One of the finest I have heard
A most joy-inducing
A winning partnership
A Lohengrin to
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Fritz Wunderlich (tenor)
rec. 1957-1965 SWR MUSICSWR19032CD [72:48]
The German radio archives are formidable treasure chests for the many admirers of the late lamented Fritz Wunderlich, who died in an accident a few days before his 36th birthday. The majority of the excerpts published here are from German operas, with three numbers from Italian operas thrown in for good measure. Two of these are sung in German, which was normal in Germany at the time, but we are lucky to have La donna è mobile in Italian, a blessing since the German translation littered with ach-lauts and knotty consonants defying every attempt at a smooth line.
The opening number, Fenton’s aria from Die lustigen Weiber von Windsor is gloriously sung, full-throated but elegant. He recorded the opera complete a couple of years later. Albert Lortzing’s operas still have a foothold in the German-speaking world, at least Zar und Zimmermann and Der Wildschütz. The two represented here are less frequently played but they are musically attractive and Wunderlich is really in his element. The fairly well-known Vater, Mutter … from Undine has probably never been sung with such elegance and glow. I had a feeling I had heard the three Lortzing arias before with Wunderlich and checking a Regis disc (review) I found them in the same recordings as here. The duet (tr. 4) is also a fine piece. Here he is partnered by the excellent soprano Friederike Sailer. Born in 1920 she was a resident artist at the Stuttgart Opera for many years from 1952 and during that period Wunderlich was also a member of the roster. They recorded operetta duets together.
Peter Cornelius’s Der Barbier von Bagdad is not completely forgotten either. I have reviewed two complete sets, one of them the legendary Leinsdorf recording from the mid-1950s with Schwarzkopf and Gedda – which is well worth acquiring even though it is in mono only (review). The highlight of that recording was, to my mind, the duet with Abdul (Oskar Czerwenka) and Nureddin (Nicolai Gedda). Wunderlich here sings opposite the ebullient Kurt Böhme, one of the best German basses for many years.
Even people who don’t buy complete opera recordings may know the Don Carlos – Posa duet from the first act of the four-act version of Verdi’s Don Carlos through the famous 1950 recording with Jussi Björling and Robert Merrill. Raymond Wolansky, born in the US in 1926, went to Europe in the early 1950s and eventually landed in Stuttgart where he was a mainstay primarily in Italian repertoire. He is a very good Posa here and Wunderlich has the measure for the title role, making this a very attractive recording, in spite of being sung in the wrong language. Hans in Die verkaufte Braut – or The Bartered Bride in English – was a role that also suited Wunderlich to perfection. He recorded the opera complete in the early 60s with the tremendous Gottlob Frick as Kezal (review). On the present disc that role is taken by Kurt Böhme, also a great singer and actor. Their interplay is formidable and Wunderlich sings with such lyric glow.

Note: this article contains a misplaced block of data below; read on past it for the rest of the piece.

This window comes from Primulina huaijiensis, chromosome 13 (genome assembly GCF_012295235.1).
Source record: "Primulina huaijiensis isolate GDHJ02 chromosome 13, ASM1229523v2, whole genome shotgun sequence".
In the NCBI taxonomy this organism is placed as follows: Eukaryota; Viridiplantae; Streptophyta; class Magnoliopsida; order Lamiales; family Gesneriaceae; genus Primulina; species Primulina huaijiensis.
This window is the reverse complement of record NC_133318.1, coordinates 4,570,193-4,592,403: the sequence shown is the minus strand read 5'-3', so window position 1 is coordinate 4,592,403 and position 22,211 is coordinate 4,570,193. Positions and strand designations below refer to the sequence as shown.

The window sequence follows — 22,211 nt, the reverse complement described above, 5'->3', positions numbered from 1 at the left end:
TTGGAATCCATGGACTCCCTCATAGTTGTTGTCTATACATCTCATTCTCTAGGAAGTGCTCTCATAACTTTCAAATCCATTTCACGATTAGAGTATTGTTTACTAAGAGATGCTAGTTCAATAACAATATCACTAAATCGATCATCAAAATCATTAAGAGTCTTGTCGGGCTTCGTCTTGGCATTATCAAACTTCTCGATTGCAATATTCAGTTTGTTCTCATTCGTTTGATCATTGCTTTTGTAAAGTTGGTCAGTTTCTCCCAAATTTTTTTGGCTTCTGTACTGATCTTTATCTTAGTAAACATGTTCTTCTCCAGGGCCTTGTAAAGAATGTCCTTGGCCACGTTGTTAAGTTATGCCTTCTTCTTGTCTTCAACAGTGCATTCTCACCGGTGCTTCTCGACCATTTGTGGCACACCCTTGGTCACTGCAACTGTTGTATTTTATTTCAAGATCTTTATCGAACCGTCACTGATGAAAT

There are several relative rarities on this disc, none more so than the act I finale from Kienzl’s Der Kuhreigen. He was a prolific composer and wrote ten operas, of which the third, Der Evangelimann (1895) is still occasionally revived. Der Kuhreigen (1911) had a brief bout of popularity and Richard Tauber recorded two tenor arias from it. It is valuable to have this substantial scene available and it has its attractions.
The final number on this disc is, together with La donna è mobile, the only standard arias in the programme. E lucevan le stelle sung in German finds Wunderlich in glorious voice and deeply involved he is.
The original SWR tapes have been carefully and laboriously remastered by Gabriele Starke and Boris Kellenbenz and they have written a long article about their work, printed in the booklet. It is a great service of SWR to be able to present to public these wonderful recordings of the immortal Fritz Wunderlich. Fifty years after his death he can still enchant us with his singing. If you love great singing – give this disc a listen!
Contents Otto NICOLAI (1810 – 1849)
Die lustigen Weiber von Windsor:
1. Horch, die Lerche singt im Hain [4:49] Albert LORTZING (1801 – 1851)
2. Man wird ja nur einmal geboren [4:46]
3. War einst ein junger Springinsfeld [3:44]
4. Ich tritt zum großen Waffenspiele [6:18]
5. Vater, Mutter, Schwestern, Brüder [3:38] Peter CORNELIUS (1824 – 1874)
Der Barbier von Bagdad:
6. Mein Sohn, sei Allahs Friede hier auf Erden [15:25] Giuseppe VERDI (1813 – 1901)
7. Der Welt entsag ich … Nie wird ich den Tag vergessen … Gott, du hast in unsere Seelen [11:33]
8. La donna è mobile [2:02] Bedrich SMETANA (1824 – 1884)
Die verkaufte Braut:
9. Komm, mein Söhnchen, auf ein Wort [7:21] Wilhelm KIENZL (1857 – 1941)
10. Lug, Dursel, lug … Zu Straßburg auf der Schanz [9:54] Giacomo PUCCINI (1858 – 1924)
11. Und es blitzen die Sterne [2:44]
Friederike Sailer (soprano)(4), Kurt Böhme (bass)(6, 9), Raymond Wolansky (baritone)(7), August Messthaler (bass)(7), Karl Röbbert (tenor)(10), Bruno Samland (baritone)(10), Hans Lindner (tenor)(10), Alfred Appenzeller (bass)(10); Radio-Sinfonieorchester Stuttgart des SWR/Alfons Rischner (1-3, 5, 9, 10); Rundfunkorchester des Südwestfunks Kaiserslautern/Emmerich Smola (4, 8, 11); Radio-Sinfonieorchester Stuttgart des SWR/Hans Müller-Kray (7, 10)